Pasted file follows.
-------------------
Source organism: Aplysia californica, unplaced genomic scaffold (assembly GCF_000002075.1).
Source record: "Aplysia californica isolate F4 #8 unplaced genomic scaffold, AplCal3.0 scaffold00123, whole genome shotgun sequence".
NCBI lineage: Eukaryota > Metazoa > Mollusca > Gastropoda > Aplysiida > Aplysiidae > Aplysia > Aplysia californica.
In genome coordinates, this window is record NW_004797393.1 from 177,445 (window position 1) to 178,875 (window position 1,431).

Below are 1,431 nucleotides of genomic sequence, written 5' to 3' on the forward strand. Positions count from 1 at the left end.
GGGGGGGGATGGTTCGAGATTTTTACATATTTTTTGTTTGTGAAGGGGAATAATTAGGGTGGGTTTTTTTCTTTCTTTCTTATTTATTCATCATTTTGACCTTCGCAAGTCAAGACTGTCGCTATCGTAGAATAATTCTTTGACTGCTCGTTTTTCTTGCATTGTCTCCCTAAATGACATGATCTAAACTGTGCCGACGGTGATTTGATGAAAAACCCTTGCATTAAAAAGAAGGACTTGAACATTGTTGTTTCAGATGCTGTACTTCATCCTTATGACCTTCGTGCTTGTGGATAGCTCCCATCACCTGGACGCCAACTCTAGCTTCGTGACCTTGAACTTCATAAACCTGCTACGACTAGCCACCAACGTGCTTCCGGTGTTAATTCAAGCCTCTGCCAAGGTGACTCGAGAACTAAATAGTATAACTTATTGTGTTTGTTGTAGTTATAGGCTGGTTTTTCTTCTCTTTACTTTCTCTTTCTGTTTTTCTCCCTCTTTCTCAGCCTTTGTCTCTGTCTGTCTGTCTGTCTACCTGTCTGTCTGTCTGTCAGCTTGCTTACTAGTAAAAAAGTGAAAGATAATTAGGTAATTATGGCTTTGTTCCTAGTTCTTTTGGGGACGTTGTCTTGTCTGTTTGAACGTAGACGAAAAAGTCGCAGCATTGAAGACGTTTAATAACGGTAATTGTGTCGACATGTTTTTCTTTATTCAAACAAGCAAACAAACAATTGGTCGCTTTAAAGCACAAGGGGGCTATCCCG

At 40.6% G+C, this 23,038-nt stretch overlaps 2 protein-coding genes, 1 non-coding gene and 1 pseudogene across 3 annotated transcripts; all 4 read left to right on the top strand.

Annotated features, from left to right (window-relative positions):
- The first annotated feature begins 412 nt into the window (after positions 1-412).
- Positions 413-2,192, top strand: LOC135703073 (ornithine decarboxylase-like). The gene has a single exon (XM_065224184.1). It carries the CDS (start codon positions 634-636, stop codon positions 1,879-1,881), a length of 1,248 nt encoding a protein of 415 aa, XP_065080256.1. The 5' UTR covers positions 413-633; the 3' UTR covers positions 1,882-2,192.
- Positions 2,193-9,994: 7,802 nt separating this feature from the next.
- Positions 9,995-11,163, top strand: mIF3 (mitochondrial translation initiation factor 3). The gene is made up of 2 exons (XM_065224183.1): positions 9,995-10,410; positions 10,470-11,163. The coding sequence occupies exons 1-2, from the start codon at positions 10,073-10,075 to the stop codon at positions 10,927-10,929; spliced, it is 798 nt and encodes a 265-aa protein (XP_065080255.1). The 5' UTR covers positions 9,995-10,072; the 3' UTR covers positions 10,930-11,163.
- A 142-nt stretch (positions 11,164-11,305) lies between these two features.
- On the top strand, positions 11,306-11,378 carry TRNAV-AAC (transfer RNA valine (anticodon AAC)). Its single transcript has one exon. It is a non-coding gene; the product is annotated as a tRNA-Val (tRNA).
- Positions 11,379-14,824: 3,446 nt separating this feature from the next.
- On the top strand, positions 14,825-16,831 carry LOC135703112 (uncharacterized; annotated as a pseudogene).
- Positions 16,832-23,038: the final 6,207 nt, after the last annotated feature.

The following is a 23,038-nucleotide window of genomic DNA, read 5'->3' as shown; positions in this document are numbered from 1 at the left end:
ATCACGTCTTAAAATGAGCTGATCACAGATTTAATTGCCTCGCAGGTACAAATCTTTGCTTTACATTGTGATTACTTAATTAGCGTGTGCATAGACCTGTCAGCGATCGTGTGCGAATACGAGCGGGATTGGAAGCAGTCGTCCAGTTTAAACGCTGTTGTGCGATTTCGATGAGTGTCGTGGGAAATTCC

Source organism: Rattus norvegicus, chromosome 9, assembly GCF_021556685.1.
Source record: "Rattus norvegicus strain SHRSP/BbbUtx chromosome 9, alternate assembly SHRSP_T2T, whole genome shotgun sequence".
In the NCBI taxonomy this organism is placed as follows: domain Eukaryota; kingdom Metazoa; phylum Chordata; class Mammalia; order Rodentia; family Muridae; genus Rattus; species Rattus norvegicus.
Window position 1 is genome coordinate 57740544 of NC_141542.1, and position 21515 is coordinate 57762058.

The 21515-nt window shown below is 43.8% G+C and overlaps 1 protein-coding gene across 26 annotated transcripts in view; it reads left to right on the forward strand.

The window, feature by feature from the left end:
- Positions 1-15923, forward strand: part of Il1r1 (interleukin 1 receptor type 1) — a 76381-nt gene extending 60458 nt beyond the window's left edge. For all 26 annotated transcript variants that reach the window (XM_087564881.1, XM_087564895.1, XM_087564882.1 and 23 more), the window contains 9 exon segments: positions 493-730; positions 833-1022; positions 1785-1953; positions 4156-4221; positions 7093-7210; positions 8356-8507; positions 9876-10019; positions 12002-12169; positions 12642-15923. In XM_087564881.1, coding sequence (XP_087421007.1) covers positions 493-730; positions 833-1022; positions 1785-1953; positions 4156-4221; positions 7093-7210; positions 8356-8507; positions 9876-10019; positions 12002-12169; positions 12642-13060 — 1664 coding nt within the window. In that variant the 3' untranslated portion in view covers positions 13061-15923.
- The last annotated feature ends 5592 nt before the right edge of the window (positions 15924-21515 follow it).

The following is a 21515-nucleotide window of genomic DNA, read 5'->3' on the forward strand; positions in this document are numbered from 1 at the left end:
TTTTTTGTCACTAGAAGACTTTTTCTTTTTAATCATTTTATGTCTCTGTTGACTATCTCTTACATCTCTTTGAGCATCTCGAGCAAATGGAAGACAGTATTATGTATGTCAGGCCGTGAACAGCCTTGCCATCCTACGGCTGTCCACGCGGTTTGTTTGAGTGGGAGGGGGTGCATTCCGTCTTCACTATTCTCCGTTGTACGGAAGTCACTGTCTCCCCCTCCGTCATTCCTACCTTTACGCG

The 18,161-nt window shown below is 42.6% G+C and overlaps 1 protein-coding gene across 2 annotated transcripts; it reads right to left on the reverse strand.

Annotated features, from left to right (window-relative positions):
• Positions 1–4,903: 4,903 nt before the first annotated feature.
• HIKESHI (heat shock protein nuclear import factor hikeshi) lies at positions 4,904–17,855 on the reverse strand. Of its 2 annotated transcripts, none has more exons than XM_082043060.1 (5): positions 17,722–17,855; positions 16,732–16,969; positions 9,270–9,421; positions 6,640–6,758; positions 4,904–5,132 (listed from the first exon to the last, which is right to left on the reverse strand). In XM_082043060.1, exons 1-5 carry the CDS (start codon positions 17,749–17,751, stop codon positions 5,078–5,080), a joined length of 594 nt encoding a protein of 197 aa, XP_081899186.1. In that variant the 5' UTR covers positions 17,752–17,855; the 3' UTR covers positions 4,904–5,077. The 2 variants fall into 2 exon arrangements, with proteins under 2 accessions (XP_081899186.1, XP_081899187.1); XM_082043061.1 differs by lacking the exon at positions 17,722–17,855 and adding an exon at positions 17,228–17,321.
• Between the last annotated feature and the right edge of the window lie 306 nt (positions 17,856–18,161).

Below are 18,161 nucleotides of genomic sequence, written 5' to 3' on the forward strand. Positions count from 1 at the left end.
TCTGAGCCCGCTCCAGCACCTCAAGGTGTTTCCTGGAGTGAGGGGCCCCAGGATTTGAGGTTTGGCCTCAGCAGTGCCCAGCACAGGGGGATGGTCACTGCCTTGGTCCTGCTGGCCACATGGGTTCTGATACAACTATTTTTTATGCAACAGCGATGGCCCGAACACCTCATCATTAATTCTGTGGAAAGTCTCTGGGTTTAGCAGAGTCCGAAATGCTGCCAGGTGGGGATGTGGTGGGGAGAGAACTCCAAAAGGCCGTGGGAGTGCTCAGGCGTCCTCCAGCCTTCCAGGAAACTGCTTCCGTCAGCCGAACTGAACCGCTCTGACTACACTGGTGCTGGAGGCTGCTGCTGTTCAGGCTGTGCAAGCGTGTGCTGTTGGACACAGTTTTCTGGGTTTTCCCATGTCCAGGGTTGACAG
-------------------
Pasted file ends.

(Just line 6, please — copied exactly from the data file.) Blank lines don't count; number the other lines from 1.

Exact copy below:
GGGGGGGGATGGTTCGAGATTTTTACATATTTTTTGTTTGTGAAGGGGAATAATTAGGGTGGGTTTTTTTCTTTCTTTCTTATTTATTCATCATTTTGACCTTCGCAAGTCAAGACTGTCGCTATCGTAGAATAATTCTTTGACTGCTCGTTTTTCTTGCATTGTCTCCCTAAATGACATGATCTAAACTGTGCCGACGGTGATTTGATGAAAAACCCTTGCATTAAAAAGAAGGACTTGAACATTGTTGTTTCAGATGCTGTACTTCATCCTTATGACCTTCGTGCTTGTGGATAGCTCCCATCACCTGGACGCCAACTCTAGCTTCGTGACCTTGAACTTCATAAACCTGCTACGACTAGCCACCAACGTGCTTCCGGTGTTAATTCAAGCCTCTGCCAAGGTGACTCGAGAACTAAATAGTATAACTTATTGTGTTTGTTGTAGTTATAGGCTGGTTTTTCTTCTCTTTACTTTCTCTTTCTGTTTTTCTCCCTCTTTCTCAGCCTTTGTCTCTGTCTGTCTGTCTGTCTACCTGTCTGTCTGTCTGTCAGCTTGCTTACTAGTAAAAAAGTGAAAGATAATTAGGTAATTATGGCTTTGTTCCTAGTTCTTTTGGGGACGTTGTCTTGTCTGTTTGAACGTAGACGAAAAAGTCGCAGCATTGAAGACGTTTAATAACGGTAATTGTGTCGACATGTTTTTCTTTATTCAAACAAGCAAACAAACAATTGGTCGCTTTAAAGCACAAGGGGGCTATCCCG